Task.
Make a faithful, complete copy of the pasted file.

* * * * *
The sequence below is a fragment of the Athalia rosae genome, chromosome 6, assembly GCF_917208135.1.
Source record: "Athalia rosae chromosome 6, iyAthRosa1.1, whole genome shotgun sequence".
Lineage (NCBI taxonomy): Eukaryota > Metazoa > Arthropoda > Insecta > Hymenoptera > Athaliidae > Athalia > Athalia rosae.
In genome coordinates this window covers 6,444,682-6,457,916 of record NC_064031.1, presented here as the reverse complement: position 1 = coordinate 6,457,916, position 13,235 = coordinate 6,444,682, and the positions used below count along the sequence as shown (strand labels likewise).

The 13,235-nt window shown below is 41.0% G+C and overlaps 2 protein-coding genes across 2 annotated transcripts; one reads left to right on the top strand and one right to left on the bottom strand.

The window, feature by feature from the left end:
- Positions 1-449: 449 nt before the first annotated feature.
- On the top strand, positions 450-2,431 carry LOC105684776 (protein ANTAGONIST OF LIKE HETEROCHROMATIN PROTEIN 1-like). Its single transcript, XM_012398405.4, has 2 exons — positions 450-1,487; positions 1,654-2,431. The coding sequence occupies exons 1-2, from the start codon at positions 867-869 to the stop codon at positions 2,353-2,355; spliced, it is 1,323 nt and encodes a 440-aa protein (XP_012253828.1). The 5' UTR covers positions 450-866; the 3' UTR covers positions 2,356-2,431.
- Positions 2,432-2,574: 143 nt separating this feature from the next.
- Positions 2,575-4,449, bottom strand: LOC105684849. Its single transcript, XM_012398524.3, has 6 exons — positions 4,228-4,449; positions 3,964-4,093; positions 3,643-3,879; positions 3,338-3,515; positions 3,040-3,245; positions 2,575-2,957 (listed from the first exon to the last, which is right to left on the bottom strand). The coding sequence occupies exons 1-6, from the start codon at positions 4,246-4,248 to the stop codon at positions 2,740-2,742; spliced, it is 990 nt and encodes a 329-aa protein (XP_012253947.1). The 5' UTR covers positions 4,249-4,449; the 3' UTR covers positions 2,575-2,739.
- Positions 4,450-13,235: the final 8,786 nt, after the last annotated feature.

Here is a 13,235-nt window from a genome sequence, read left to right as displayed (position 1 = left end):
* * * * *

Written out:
The sequence below is a fragment of the Athalia rosae genome, chromosome 6, assembly GCF_917208135.1.
Source record: "Athalia rosae chromosome 6, iyAthRosa1.1, whole genome shotgun sequence".
Lineage (NCBI taxonomy): Eukaryota > Metazoa > Arthropoda > Insecta > Hymenoptera > Athaliidae > Athalia > Athalia rosae.
In genome coordinates this window covers 6,444,682-6,457,916 of record NC_064031.1, presented here as the reverse complement: position 1 = coordinate 6,457,916, position 13,235 = coordinate 6,444,682, and the positions used below count along the sequence as shown (strand labels likewise).

The 13,235-nt window shown below is 41.0% G+C and overlaps 2 protein-coding genes across 2 annotated transcripts; one reads left to right on the top strand and one right to left on the bottom strand.

The window, feature by feature from the left end:
- Positions 1-449: 449 nt before the first annotated feature.
- On the top strand, positions 450-2,431 carry LOC105684776 (protein ANTAGONIST OF LIKE HETEROCHROMATIN PROTEIN 1-like). Its single transcript, XM_012398405.4, has 2 exons — positions 450-1,487; positions 1,654-2,431. The coding sequence occupies exons 1-2, from the start codon at positions 867-869 to the stop codon at positions 2,353-2,355; spliced, it is 1,323 nt and encodes a 440-aa protein (XP_012253828.1). The 5' UTR covers positions 450-866; the 3' UTR covers positions 2,356-2,431.
- Positions 2,432-2,574: 143 nt separating this feature from the next.
- Positions 2,575-4,449, bottom strand: LOC105684849. Its single transcript, XM_012398524.3, has 6 exons — positions 4,228-4,449; positions 3,964-4,093; positions 3,643-3,879; positions 3,338-3,515; positions 3,040-3,245; positions 2,575-2,957 (listed from the first exon to the last, which is right to left on the bottom strand). The coding sequence occupies exons 1-6, from the start codon at positions 4,246-4,248 to the stop codon at positions 2,740-2,742; spliced, it is 990 nt and encodes a 329-aa protein (XP_012253947.1). The 5' UTR covers positions 4,249-4,449; the 3' UTR covers positions 2,575-2,739.
- Positions 4,450-13,235: the final 8,786 nt, after the last annotated feature.

Here is a 13,235-nt window from a genome sequence, read left to right as displayed (position 1 = left end):